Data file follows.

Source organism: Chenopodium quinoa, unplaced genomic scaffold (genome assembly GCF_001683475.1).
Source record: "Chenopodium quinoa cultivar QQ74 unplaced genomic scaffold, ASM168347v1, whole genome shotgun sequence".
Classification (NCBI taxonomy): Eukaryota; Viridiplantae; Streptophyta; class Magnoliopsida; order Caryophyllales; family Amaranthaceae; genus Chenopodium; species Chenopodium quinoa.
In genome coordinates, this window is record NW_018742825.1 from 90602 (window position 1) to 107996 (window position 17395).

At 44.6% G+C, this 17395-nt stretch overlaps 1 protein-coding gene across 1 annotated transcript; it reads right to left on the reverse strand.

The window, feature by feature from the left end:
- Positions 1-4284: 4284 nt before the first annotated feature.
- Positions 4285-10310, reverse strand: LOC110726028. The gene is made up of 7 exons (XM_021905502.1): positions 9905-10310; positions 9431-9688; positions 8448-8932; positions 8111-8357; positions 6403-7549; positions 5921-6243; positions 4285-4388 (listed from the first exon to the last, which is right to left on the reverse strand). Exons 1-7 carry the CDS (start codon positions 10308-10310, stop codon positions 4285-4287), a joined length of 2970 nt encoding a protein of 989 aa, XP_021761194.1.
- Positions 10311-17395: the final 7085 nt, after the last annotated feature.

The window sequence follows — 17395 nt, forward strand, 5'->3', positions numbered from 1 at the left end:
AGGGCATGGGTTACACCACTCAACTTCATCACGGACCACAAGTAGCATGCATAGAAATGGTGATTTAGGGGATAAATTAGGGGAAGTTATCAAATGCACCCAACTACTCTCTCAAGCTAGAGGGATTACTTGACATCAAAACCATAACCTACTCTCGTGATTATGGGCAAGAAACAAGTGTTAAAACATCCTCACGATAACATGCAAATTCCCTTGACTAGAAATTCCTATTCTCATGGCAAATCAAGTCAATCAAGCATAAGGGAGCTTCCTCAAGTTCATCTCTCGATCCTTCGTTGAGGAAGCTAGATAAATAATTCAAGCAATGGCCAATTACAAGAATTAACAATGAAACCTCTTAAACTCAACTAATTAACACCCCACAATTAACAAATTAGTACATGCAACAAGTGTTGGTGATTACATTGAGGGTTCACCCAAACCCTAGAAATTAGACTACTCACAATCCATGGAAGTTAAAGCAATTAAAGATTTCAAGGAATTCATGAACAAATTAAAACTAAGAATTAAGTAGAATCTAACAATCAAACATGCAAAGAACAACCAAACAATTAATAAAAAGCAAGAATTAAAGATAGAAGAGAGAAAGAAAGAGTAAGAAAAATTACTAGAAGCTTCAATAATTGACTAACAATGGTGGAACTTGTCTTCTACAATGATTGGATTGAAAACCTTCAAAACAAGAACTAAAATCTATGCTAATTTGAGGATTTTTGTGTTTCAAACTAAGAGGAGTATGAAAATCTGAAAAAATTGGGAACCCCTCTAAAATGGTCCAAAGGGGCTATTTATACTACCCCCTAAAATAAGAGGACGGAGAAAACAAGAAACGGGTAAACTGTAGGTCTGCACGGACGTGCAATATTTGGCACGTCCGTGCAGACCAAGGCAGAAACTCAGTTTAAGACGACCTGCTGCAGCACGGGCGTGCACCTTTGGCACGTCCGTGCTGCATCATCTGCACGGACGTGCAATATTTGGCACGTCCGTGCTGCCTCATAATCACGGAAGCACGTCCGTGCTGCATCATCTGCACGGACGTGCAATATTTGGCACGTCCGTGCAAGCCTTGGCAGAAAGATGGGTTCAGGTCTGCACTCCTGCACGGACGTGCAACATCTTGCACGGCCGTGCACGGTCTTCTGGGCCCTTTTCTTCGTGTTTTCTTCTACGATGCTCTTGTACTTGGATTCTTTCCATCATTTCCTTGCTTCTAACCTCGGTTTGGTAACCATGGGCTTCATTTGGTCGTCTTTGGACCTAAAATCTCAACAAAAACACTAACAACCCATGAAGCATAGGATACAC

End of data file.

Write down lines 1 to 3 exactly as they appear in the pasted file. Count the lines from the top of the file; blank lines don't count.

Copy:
Source organism: Chenopodium quinoa, unplaced genomic scaffold (genome assembly GCF_001683475.1).
Source record: "Chenopodium quinoa cultivar QQ74 unplaced genomic scaffold, ASM168347v1, whole genome shotgun sequence".
Classification (NCBI taxonomy): Eukaryota; Viridiplantae; Streptophyta; class Magnoliopsida; order Caryophyllales; family Amaranthaceae; genus Chenopodium; species Chenopodium quinoa.